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Robust Governance Key to Post-pandemic Recovery – OECD

With significantly fewer companies using public equity markets, OECD calls for strengthening of corporate governance policies and frameworks.

The Organisation for Economic Cooperation and Development (OECD) has issued a new report warning that the number of undercapitalised and underperforming firms will likely rise and remain high amid the Covid-19 pandemic without an effective policy response.

The report provides an overview of developments in capital markets globally leading up to the Covid-19 crisis, documenting the impact of the crisis on the use of capital markets and the introduction of temporary corporate governance measures.

It notes that the pandemic has exacerbated existing structural weaknesses in the corporate sector and capital markets, which has led to an increasing amount of productive resources being tied up in non-viable companies, dragging down investment and economic growth.

The report says significantly fewer companies – particularly new companies – are using public equity markets and a large portion of the money raised in 2020 went to fewer and larger companies.

“Substantial financial resources will be needed for investment both to support the recovery from the Covid-19 crisis and to further strengthen resilience to possible future shocks,” the report says, adding that stronger corporate governance policies and frameworks can help existing and new companies access the capital they will need.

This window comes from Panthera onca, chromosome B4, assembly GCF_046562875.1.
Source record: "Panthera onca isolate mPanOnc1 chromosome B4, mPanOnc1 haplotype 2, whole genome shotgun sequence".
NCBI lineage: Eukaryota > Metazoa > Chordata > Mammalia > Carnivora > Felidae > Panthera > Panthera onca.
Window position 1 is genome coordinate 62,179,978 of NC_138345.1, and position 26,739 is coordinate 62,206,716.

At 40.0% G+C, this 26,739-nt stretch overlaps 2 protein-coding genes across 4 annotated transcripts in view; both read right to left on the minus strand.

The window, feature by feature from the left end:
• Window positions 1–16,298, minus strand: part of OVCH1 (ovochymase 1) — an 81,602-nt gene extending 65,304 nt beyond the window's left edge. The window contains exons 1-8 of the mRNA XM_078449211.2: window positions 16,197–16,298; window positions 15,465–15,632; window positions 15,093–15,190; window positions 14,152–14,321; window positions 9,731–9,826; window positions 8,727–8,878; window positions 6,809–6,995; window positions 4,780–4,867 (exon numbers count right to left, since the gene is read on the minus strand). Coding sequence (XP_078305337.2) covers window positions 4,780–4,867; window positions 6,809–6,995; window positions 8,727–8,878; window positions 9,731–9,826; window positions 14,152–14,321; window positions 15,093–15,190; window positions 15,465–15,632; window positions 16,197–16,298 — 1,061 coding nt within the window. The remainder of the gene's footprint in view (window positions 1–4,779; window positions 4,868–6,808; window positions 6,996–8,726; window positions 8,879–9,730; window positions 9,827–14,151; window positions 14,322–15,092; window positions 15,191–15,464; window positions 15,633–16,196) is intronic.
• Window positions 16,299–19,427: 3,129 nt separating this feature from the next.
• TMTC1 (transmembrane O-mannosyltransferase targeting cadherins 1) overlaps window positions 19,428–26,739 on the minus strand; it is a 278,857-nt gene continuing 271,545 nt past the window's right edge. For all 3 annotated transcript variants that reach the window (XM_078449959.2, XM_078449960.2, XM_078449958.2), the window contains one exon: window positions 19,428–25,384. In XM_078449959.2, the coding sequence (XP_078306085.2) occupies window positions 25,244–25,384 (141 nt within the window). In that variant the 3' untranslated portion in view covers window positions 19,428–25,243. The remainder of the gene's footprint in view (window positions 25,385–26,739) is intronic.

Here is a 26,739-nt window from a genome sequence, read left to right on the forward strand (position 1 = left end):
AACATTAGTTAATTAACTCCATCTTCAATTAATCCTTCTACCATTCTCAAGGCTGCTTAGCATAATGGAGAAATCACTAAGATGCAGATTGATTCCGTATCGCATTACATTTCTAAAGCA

“A strong corporate governance framework is essential for a well-functioning capital market,” the OECD said.

The report outlines four priorities for policymakers:

  • Adapt corporate governance frameworks to address weaknesses revealed by the pandemic, such as the management of health, supply chain and environmental risks, as well as issues related to audit quality, increased ownership concentration and complex company group structures.
  • Facilitate access to equity markets for sound businesses, to help strengthen balance sheets of viable corporations and the emergence of new business models.
  • Improve the management of ESG risks, notably by developing comprehensive frameworks for producing consistent, comparable, and reliable climate-related disclosure.
  • Ensure insolvency frameworks are fit-for purpose and support recovery and resilience.

Also released is a new corporate governance factbook, providing information about the institutional, legal and regulatory frameworks for corporate governance across 50 jurisdictions worldwide.

The factbook can be used by governments, regulators and the private sector to compare their own frameworks with those of other countries and to get information on the practices in specific jurisdictions.

The latest edition includes new material on the global market landscape, including how capital markets have evolved during the Covid-19 pandemic, new coverage of the oversight of audit, proxy advisory services, and gender balance on boards, among other updates.

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